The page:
Burn your to-do list!


read time: 2 min. approx.

That list. It’s probably staring at you right now. It knows when you are sleeping, it knows when you’re awake. It’s a source for your daily dose of guilt, and it’s ruining your life. I’m talking about that innocent looking, noble, optimistic to-do list of yours. Now, I don’t know you, but you may be like me. I know me. [1] If you’re like me then I think your to-do list is the reason that you are so frustrated by  procrastination, and your to-do list has become a tool for enhancing your procrastination. This is because your to-do list is a bad task manager and fails you on two fronts: quantitatively and qualitatively.

Quantitative Failure

The only real quantity that your to-do list represents is the, perhaps overwhelming, number of things that you have to get done. Not a good start. The list makes no mention of how long each of these tasks may take, as I’m sure that some are much longer than others. For instance, writing a rough draft will take much more time than going to the bank. Your to-do list, however, does not represent this. Therefore, you more than likely are expecting too much from your day. Your nasty little to-do list keeps telling you that you are lazy when, in reality, you are actually working as hard as you can. Stop feeling guilty. Burn that stupid list!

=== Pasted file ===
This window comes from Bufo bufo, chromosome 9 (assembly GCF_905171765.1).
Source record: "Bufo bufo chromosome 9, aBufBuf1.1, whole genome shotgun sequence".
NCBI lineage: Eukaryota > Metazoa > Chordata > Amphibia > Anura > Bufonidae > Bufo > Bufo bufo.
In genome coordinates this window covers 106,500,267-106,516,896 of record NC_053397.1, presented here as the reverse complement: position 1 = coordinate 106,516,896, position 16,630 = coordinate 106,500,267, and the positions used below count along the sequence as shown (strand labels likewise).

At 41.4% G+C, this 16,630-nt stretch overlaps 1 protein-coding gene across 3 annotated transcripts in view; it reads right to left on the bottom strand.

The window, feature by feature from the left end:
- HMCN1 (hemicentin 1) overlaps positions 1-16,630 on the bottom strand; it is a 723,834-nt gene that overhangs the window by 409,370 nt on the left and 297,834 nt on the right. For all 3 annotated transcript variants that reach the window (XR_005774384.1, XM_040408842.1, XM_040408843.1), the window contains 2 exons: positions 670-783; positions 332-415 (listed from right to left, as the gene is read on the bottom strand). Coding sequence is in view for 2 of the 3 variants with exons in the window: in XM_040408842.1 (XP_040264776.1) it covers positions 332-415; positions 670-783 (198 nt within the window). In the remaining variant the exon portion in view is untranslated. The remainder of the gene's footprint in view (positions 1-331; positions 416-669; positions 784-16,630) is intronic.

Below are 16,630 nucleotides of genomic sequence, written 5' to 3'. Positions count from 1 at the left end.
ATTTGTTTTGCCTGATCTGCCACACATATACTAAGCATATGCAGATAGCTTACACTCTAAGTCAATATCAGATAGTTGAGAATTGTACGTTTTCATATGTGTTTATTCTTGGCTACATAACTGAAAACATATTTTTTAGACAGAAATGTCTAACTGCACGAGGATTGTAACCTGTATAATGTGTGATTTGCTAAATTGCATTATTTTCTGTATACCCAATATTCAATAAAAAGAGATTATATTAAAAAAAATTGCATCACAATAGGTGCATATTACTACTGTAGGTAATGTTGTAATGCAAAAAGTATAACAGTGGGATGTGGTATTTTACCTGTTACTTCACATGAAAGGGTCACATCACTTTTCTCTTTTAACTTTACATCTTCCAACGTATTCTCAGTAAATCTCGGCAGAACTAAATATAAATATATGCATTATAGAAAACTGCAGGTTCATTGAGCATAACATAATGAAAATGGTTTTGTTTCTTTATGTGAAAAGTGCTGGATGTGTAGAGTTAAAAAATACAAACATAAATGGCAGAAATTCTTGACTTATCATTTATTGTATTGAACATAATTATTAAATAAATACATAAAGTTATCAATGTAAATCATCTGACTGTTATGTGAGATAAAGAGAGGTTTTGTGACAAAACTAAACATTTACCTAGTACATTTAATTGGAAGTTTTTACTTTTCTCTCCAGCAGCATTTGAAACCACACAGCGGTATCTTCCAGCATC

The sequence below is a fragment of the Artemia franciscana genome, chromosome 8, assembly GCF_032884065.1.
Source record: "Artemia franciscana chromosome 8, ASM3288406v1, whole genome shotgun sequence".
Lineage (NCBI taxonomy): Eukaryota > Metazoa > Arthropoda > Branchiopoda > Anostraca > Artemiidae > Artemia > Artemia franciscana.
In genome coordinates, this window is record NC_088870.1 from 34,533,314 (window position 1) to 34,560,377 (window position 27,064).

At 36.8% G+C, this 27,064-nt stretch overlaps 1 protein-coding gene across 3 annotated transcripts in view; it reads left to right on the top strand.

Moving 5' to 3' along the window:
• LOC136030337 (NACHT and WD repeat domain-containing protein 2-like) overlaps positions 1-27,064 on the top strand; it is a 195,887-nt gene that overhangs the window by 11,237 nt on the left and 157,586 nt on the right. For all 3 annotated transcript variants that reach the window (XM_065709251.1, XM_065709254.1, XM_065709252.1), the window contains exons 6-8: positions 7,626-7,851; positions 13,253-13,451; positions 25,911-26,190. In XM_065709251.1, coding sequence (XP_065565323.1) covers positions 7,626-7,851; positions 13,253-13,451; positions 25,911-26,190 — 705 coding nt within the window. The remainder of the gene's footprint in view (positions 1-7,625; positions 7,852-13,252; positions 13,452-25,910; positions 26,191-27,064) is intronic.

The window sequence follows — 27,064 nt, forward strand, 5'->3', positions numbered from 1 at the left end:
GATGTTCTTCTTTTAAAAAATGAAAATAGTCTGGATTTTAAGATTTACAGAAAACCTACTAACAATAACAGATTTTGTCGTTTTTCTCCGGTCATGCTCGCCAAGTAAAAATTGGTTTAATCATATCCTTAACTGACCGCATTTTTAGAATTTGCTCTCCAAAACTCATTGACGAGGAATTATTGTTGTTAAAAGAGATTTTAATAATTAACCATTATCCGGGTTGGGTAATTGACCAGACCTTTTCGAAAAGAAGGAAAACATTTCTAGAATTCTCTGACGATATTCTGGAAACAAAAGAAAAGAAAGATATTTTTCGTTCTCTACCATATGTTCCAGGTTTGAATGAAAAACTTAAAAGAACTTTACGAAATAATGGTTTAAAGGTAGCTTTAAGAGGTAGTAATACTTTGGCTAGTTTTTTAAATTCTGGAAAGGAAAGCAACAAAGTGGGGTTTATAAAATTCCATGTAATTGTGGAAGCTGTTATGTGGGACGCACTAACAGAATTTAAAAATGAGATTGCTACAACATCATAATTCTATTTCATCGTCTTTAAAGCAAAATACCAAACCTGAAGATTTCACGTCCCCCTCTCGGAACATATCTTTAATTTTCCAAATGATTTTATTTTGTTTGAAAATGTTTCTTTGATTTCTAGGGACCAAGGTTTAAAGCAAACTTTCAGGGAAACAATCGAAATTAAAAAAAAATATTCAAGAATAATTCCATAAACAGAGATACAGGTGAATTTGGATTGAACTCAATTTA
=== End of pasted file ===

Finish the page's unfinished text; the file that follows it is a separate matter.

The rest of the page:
Your to-do list will consistently hide problems of time and scheduling from you. What other commitments do you have today? Meetings? Class? A birthday party? Coffee with a friend? Your to-do list fails to represent this schedule to you, making it very easy to over-schedule yourself. Don’t listen to it! You are a person, not some task machine.